June 23, 2017

Putin warns against 'intimidation' of North Korea after missile launch

28 May 2017, 03:13 | Grady King

US plans first test of ICBM intercept, with North Korea in mind

US plans first test of ICBM intercept, with NKorea on mind

Contained in the nonbinding press statement, which has to be approved by all members, is the emphasis the council places on the vital importance of the North "immediately showing honest commitment to denuclearization through concrete action" and the need to reduce tensions on the Korean Peninsula.

The U.N. Security Council is set to hold a closed-door meeting Tuesday on North Korea's latest missile test, a day after condemning the launch and threatening to impose new sanctions.

According to the South China Morning Post, analysts said that the UN Security Council would likely discuss the new sanctions, with China possibly playing a role in their formation.

North Korea appears to be edging closer to developing a long-range nuclear missile capable of reaching the USA following a successful weapons test on 13 May which caused alarm across the world.

The rocket, "newly designed in a Korean-style", flew 787 km and reached a maximum altitude of 2,111 km, the North said, and "verified the homing feature of the warhead under the worst re-entry situation and accurate performance of detonation system".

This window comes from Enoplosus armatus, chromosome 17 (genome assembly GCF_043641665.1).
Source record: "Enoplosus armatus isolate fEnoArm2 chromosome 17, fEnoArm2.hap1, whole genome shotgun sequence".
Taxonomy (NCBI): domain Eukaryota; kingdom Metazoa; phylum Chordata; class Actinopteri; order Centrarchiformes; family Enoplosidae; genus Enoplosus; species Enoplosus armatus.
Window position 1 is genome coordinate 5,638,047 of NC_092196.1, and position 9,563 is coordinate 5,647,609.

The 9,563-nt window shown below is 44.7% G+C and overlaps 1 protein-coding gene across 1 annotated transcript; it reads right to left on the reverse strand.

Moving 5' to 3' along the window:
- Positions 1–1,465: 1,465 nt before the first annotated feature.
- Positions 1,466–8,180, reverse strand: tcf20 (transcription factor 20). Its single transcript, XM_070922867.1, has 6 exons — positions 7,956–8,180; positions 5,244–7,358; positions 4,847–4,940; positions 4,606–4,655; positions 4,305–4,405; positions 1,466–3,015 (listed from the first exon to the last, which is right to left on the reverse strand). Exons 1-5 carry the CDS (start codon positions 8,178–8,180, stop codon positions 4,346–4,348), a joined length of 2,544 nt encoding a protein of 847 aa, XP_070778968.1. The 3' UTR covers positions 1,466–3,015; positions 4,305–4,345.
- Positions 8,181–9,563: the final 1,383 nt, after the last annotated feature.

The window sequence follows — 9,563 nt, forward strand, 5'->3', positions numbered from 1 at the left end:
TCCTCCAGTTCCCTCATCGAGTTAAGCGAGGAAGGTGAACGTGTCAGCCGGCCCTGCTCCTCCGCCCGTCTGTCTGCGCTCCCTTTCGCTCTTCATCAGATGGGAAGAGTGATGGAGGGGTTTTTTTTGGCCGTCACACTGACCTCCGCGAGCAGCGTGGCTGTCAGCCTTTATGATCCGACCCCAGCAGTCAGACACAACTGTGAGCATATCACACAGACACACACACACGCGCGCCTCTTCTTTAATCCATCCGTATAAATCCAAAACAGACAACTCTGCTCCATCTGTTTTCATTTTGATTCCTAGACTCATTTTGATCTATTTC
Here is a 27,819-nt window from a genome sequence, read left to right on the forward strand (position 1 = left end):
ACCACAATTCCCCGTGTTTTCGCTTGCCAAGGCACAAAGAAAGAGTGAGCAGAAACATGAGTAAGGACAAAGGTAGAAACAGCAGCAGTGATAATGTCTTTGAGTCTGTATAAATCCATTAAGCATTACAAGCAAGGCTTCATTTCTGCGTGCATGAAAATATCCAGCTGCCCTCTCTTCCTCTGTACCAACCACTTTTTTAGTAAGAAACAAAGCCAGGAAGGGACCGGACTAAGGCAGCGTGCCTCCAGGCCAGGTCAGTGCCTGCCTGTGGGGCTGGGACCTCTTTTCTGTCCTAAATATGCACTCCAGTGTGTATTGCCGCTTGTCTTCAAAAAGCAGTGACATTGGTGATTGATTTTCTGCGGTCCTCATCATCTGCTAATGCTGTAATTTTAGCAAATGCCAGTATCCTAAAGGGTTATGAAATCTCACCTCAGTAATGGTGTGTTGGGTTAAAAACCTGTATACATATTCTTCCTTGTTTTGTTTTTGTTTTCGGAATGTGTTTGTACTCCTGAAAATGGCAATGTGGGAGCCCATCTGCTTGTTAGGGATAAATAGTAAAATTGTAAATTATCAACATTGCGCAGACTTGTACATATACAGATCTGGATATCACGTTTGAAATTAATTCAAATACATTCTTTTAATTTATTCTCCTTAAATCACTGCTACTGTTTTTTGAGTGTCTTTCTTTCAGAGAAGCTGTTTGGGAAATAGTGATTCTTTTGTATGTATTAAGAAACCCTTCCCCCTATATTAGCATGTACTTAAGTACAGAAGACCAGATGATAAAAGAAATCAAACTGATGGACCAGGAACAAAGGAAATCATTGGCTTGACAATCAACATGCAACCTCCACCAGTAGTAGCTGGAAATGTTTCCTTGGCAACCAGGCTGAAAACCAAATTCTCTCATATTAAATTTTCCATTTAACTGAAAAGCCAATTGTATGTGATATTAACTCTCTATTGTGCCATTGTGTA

Schilling said the ability to hit Guam, 3,400 kilometres away, was not a game-changer, but that the new missile could be a step along the way.

Dictator Kim Jong Un personally oversaw the launch and, according to state media, warned that USA territories were within reach and that the North was capable of a retaliatory strike.

But on Tuesday, a North Korean diplomat defended its recent missile test-launch, telling the UN Conference on Disarmament it was a legitimate act of self-defence under global law.

Pyongyang should "conduct no further nuclear and ballistic missile tests", it said.

The council has condemned all five of North Korea's launches this year.

If discussions could be arranged, it would mark the first significant development in diplomacy with North Korea since the nation pulled out of six-party talks in 2009.

Asked if North Korea's missile programme was developing faster than the South had expected, Mr Han said: "Yes".

Kim Dong-yub, a professor at Kyungnam University's Institute of Far Eastern Studies in Seoul, South Korea, told Reuters that the launch is an advancement that exceeds most expectations on what North Korea's missile program could previously do.

Experts said the altitude reached by the missile tested on Sunday meant it was launched at a high trajectory, which would limit the lateral distance it traveled.

Ji also repeated an assertion by North Korean officials that Pyongyang has successfully foiled a CIA-backed plot to kill leader Kim Jong Un last month with a biochemical poison.

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